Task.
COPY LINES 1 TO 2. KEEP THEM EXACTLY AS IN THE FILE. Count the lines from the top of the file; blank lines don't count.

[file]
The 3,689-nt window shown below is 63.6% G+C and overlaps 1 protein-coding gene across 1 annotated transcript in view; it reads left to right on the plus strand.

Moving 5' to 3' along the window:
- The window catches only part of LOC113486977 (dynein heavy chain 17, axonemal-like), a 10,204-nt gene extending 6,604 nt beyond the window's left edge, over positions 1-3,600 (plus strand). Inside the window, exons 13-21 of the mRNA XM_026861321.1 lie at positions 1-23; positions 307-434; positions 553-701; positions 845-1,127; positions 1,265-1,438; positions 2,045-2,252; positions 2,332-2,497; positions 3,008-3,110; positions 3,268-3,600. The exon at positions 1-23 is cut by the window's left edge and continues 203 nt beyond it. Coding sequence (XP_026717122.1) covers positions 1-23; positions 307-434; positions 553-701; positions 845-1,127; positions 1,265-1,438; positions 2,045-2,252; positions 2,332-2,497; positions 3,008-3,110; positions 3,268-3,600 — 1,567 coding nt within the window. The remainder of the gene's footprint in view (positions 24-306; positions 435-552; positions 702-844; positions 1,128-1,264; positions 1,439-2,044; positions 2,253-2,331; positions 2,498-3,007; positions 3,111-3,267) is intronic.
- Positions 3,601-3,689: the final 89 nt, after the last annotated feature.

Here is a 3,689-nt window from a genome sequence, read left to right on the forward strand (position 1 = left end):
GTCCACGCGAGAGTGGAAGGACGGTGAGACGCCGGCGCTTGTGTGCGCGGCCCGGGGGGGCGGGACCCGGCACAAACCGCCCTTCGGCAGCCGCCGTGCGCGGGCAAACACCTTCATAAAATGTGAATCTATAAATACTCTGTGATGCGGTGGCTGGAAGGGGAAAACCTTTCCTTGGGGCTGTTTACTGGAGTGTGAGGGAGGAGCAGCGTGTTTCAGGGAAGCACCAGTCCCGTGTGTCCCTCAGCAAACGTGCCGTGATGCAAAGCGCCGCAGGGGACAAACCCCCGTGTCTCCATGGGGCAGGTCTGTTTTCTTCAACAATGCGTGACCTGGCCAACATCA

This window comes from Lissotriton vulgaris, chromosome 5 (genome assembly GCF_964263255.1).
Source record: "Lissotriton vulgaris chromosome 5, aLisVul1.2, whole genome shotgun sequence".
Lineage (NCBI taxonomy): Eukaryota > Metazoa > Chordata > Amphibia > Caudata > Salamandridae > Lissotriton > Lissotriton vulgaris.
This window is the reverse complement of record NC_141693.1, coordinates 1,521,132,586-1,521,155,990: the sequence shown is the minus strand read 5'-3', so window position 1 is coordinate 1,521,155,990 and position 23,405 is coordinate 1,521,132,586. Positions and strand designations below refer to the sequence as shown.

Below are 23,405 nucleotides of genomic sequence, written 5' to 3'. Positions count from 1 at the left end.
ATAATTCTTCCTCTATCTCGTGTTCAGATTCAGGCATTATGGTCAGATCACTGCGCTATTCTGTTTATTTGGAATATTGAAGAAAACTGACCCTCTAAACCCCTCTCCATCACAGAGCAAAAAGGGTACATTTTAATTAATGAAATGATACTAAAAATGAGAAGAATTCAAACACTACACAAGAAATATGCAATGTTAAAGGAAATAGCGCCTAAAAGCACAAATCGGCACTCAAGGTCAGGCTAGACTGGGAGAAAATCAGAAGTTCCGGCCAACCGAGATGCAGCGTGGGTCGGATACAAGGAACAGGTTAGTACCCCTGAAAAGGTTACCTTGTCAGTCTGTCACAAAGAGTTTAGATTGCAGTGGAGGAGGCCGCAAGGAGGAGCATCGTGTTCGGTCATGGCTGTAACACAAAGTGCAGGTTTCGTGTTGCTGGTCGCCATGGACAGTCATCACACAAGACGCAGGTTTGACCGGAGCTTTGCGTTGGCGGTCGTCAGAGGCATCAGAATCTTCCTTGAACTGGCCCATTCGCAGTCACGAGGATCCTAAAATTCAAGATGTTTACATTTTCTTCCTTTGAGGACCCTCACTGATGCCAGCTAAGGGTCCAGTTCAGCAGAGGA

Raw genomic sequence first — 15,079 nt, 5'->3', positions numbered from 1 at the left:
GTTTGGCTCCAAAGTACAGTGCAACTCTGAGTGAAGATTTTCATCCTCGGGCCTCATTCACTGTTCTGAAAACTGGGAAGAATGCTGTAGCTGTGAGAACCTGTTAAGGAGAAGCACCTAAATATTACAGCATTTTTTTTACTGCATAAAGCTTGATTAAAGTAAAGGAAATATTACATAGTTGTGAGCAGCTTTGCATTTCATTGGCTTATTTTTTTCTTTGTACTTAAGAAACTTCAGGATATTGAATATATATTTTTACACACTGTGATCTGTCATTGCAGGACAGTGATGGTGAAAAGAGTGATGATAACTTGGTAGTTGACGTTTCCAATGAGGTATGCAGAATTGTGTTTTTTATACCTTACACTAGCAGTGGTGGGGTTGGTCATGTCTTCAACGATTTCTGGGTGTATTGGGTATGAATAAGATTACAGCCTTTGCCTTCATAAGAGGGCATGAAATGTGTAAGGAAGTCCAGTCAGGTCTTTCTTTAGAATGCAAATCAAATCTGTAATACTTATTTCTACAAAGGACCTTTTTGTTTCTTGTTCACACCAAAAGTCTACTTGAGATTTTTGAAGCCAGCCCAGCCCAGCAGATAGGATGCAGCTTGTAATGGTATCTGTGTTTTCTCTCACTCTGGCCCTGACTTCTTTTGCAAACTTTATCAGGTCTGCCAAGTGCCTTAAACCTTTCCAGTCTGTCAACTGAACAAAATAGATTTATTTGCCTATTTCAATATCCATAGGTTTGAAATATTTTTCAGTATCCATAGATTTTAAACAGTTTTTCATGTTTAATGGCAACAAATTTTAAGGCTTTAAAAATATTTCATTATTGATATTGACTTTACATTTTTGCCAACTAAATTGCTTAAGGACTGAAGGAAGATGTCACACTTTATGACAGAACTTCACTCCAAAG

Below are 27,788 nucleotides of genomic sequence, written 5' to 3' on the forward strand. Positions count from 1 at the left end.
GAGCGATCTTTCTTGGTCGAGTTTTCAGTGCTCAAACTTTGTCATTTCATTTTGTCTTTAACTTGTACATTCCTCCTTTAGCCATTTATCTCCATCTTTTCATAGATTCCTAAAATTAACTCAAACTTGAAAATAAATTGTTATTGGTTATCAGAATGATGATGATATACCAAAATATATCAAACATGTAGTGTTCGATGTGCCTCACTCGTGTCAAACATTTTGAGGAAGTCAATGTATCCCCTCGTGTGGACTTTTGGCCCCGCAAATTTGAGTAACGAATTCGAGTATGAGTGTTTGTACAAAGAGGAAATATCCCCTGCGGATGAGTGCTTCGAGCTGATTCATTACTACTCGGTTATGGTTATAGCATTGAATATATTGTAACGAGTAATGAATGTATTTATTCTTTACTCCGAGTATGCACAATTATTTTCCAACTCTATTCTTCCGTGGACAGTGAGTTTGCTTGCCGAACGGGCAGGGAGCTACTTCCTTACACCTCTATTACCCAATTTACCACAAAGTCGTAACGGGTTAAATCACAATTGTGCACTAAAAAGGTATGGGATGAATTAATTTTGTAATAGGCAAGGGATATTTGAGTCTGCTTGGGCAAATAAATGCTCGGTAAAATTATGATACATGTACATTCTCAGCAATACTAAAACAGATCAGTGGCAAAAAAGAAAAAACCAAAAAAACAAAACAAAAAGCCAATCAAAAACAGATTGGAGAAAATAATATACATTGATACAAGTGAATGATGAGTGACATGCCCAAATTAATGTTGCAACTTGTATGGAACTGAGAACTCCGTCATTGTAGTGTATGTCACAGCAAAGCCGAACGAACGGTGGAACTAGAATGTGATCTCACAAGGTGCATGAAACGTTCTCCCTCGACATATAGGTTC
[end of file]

The 3,689-nt window shown below is 63.6% G+C and overlaps 1 protein-coding gene across 1 annotated transcript in view; it reads left to right on the plus strand.

Moving 5' to 3' along the window: